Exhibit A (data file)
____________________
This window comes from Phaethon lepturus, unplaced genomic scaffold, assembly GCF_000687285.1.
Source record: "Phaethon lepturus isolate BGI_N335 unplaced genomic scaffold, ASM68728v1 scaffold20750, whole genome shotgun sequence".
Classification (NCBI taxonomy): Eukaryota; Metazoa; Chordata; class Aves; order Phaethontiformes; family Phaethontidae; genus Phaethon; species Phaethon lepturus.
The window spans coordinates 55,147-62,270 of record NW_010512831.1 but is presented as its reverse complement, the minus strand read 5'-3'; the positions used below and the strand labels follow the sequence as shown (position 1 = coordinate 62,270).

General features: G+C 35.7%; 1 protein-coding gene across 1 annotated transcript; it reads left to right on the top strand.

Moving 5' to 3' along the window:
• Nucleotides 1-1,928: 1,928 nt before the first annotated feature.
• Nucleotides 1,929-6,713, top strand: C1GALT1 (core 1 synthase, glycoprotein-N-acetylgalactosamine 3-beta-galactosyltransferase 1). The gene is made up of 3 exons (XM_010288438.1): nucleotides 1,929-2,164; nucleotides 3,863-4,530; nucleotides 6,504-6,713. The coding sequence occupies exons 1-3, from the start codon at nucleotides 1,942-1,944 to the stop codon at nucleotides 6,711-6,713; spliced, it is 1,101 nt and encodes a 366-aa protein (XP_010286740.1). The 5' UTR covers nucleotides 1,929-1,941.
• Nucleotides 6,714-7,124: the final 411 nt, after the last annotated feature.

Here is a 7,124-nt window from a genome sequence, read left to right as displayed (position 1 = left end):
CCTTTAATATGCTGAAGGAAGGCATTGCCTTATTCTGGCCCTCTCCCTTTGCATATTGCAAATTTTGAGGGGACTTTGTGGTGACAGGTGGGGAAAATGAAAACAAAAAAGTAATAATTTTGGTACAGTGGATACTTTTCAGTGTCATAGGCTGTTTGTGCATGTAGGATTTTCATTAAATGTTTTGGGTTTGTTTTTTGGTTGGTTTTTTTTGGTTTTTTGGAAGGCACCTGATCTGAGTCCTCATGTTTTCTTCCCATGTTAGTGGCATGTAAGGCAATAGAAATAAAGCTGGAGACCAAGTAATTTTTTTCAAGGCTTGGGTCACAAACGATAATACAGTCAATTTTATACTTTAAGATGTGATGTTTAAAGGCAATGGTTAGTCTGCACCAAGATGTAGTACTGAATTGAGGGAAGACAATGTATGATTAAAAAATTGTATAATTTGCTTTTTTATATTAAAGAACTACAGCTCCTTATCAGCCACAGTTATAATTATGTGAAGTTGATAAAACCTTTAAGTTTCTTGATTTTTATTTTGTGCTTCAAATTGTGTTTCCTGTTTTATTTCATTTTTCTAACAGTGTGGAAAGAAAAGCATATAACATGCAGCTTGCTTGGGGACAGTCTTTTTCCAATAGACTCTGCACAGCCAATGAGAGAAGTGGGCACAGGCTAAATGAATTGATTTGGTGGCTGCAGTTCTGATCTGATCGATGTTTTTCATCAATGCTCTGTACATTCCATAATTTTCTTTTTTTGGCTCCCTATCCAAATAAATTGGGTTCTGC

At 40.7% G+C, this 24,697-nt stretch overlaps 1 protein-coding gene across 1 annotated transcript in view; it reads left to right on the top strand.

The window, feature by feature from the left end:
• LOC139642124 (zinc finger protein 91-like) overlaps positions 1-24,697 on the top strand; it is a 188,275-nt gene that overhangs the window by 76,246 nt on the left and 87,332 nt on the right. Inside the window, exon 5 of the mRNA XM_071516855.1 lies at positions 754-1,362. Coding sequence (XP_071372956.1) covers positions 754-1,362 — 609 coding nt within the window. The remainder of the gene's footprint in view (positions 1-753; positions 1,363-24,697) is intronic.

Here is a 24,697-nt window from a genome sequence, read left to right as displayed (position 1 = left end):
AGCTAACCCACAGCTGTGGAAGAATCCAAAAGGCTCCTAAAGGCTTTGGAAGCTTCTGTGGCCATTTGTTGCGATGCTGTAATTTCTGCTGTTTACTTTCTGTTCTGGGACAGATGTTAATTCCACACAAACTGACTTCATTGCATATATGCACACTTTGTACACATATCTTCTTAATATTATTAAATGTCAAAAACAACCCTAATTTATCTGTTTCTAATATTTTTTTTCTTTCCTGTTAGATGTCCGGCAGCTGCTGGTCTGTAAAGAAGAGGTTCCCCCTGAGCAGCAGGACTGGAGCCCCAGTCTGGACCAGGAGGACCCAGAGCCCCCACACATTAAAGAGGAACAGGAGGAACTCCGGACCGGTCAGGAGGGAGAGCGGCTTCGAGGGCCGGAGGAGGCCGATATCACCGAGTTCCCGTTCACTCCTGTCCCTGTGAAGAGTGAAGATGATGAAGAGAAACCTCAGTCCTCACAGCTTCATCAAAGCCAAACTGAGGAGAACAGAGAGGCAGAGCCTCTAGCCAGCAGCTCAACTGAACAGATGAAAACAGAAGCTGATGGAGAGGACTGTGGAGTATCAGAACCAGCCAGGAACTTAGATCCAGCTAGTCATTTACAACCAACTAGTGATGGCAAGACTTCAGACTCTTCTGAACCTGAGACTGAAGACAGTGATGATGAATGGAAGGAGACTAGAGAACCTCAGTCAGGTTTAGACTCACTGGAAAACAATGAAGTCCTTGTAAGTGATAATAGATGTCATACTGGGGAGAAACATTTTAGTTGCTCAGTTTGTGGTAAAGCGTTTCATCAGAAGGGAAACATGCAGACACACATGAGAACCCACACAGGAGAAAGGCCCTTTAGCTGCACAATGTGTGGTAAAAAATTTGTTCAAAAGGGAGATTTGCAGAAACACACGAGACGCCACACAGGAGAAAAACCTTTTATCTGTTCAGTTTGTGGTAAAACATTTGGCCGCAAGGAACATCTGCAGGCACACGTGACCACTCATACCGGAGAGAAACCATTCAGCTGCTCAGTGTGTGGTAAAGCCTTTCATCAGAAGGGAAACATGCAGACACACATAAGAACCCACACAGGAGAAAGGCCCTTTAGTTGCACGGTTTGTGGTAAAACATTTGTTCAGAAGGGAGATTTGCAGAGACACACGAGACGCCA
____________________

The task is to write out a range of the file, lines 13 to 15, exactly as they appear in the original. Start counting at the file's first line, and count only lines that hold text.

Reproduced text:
The window, feature by feature from the left end:
• LOC139642124 (zinc finger protein 91-like) overlaps positions 1-24,697 on the top strand; it is a 188,275-nt gene that overhangs the window by 76,246 nt on the left and 87,332 nt on the right. Inside the window, exon 5 of the mRNA XM_071516855.1 lies at positions 754-1,362. Coding sequence (XP_071372956.1) covers positions 754-1,362 — 609 coding nt within the window. The remainder of the gene's footprint in view (positions 1-753; positions 1,363-24,697) is intronic.

Here is a 24,697-nt window from a genome sequence, read left to right as displayed (position 1 = left end):